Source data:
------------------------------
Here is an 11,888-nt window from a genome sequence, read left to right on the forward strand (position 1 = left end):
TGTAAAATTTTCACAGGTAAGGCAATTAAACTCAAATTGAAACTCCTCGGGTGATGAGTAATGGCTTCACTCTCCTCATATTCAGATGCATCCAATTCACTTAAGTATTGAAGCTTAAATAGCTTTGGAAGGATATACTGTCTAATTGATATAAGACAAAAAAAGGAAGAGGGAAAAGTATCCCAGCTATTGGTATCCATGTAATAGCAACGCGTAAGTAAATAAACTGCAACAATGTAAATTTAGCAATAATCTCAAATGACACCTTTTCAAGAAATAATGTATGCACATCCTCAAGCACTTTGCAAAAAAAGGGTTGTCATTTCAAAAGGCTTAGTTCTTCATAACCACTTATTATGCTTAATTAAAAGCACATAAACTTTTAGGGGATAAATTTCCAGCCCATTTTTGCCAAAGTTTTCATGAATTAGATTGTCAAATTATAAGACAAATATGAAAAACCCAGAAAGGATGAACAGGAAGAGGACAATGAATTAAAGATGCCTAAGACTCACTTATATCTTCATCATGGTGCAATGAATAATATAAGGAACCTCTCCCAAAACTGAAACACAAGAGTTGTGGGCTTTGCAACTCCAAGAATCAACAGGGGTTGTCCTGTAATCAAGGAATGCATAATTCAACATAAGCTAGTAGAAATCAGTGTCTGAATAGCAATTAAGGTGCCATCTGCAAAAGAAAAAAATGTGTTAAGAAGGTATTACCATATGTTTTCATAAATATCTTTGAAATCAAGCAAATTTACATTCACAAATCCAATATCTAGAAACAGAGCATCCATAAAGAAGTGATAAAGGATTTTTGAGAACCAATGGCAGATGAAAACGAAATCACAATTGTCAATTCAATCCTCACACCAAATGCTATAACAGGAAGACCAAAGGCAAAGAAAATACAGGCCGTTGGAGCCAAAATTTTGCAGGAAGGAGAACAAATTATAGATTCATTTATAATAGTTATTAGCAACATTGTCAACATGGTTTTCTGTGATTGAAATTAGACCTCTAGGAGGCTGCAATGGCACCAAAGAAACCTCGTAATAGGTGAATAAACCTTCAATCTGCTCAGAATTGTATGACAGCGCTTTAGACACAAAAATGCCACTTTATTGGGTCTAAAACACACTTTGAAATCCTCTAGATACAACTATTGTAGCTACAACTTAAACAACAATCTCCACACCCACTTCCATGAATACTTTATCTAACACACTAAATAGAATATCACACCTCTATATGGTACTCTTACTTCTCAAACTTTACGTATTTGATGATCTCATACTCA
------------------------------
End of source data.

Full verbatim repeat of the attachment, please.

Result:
Here is an 11,888-nt window from a genome sequence, read left to right on the forward strand (position 1 = left end):
TGTAAAATTTTCACAGGTAAGGCAATTAAACTCAAATTGAAACTCCTCGGGTGATGAGTAATGGCTTCACTCTCCTCATATTCAGATGCATCCAATTCACTTAAGTATTGAAGCTTAAATAGCTTTGGAAGGATATACTGTCTAATTGATATAAGACAAAAAAAGGAAGAGGGAAAAGTATCCCAGCTATTGGTATCCATGTAATAGCAACGCGTAAGTAAATAAACTGCAACAATGTAAATTTAGCAATAATCTCAAATGACACCTTTTCAAGAAATAATGTATGCACATCCTCAAGCACTTTGCAAAAAAAGGGTTGTCATTTCAAAAGGCTTAGTTCTTCATAACCACTTATTATGCTTAATTAAAAGCACATAAACTTTTAGGGGATAAATTTCCAGCCCATTTTTGCCAAAGTTTTCATGAATTAGATTGTCAAATTATAAGACAAATATGAAAAACCCAGAAAGGATGAACAGGAAGAGGACAATGAATTAAAGATGCCTAAGACTCACTTATATCTTCATCATGGTGCAATGAATAATATAAGGAACCTCTCCCAAAACTGAAACACAAGAGTTGTGGGCTTTGCAACTCCAAGAATCAACAGGGGTTGTCCTGTAATCAAGGAATGCATAATTCAACATAAGCTAGTAGAAATCAGTGTCTGAATAGCAATTAAGGTGCCATCTGCAAAAGAAAAAAATGTGTTAAGAAGGTATTACCATATGTTTTCATAAATATCTTTGAAATCAAGCAAATTTACATTCACAAATCCAATATCTAGAAACAGAGCATCCATAAAGAAGTGATAAAGGATTTTTGAGAACCAATGGCAGATGAAAACGAAATCACAATTGTCAATTCAATCCTCACACCAAATGCTATAACAGGAAGACCAAAGGCAAAGAAAATACAGGCCGTTGGAGCCAAAATTTTGCAGGAAGGAGAACAAATTATAGATTCATTTATAATAGTTATTAGCAACATTGTCAACATGGTTTTCTGTGATTGAAATTAGACCTCTAGGAGGCTGCAATGGCACCAAAGAAACCTCGTAATAGGTGAATAAACCTTCAATCTGCTCAGAATTGTATGACAGCGCTTTAGACACAAAAATGCCACTTTATTGGGTCTAAAACACACTTTGAAATCCTCTAGATACAACTATTGTAGCTACAACTTAAACAACAATCTCCACACCCACTTCCATGAATACTTTATCTAACACACTAAATAGAATATCACACCTCTATATGGTACTCTTACTTCTCAAACTTTACGTATTTGATGATCTCATACTCA